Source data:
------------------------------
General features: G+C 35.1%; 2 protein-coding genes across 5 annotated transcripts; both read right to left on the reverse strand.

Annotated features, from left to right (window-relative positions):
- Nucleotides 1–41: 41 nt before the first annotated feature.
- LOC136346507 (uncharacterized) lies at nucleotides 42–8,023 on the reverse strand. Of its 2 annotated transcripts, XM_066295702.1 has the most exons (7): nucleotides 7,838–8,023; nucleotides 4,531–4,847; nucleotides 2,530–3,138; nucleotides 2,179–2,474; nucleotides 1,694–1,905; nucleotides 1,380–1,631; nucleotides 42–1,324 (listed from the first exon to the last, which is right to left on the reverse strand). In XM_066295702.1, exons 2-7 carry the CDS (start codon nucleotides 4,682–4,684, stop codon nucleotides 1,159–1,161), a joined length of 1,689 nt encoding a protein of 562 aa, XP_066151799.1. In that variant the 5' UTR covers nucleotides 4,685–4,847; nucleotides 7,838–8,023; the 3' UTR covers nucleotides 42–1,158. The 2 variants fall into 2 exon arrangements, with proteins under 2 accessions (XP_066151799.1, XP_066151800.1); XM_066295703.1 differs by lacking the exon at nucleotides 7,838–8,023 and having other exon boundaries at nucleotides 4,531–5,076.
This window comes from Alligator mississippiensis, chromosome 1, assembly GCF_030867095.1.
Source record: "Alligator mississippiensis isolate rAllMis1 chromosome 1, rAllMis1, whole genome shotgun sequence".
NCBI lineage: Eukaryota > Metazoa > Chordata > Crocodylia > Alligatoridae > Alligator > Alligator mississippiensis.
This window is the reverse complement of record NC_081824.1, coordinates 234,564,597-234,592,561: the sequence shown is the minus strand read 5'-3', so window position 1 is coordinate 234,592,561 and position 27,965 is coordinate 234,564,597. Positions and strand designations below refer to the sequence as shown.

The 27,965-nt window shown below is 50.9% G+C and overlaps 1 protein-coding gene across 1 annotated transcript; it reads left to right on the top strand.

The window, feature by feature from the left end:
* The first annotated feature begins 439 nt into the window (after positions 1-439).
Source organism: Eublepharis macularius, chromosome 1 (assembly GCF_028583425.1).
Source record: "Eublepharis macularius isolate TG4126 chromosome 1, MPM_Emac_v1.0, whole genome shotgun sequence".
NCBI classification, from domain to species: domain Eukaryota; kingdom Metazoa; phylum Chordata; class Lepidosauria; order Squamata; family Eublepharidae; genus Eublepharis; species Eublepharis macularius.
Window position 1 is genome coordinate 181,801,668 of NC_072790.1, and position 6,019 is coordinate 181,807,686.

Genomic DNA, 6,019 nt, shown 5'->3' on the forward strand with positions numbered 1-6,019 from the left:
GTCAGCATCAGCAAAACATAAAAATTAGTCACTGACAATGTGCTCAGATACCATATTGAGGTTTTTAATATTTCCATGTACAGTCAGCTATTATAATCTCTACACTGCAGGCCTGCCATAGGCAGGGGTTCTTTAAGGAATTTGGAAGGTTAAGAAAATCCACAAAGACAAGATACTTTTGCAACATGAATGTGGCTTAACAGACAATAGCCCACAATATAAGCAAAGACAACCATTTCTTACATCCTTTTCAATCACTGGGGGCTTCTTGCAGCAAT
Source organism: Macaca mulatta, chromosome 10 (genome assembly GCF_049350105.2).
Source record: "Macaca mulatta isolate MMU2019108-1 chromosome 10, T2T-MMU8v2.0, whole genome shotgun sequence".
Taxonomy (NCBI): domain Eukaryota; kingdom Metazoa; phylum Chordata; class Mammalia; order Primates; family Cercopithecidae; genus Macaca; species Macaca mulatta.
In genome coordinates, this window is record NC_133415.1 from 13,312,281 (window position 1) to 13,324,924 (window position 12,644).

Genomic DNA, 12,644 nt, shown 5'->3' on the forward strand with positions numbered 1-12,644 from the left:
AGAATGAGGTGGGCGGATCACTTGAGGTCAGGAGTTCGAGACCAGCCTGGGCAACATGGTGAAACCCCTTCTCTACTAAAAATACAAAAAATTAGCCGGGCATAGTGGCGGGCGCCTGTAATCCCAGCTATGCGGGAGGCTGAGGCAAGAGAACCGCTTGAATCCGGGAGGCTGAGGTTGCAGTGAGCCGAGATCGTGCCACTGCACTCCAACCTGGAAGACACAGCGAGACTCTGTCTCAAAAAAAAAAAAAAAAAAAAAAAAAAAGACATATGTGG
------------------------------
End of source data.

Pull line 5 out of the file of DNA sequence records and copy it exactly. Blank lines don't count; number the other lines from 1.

This window comes from Alligator mississippiensis, chromosome 1, assembly GCF_030867095.1.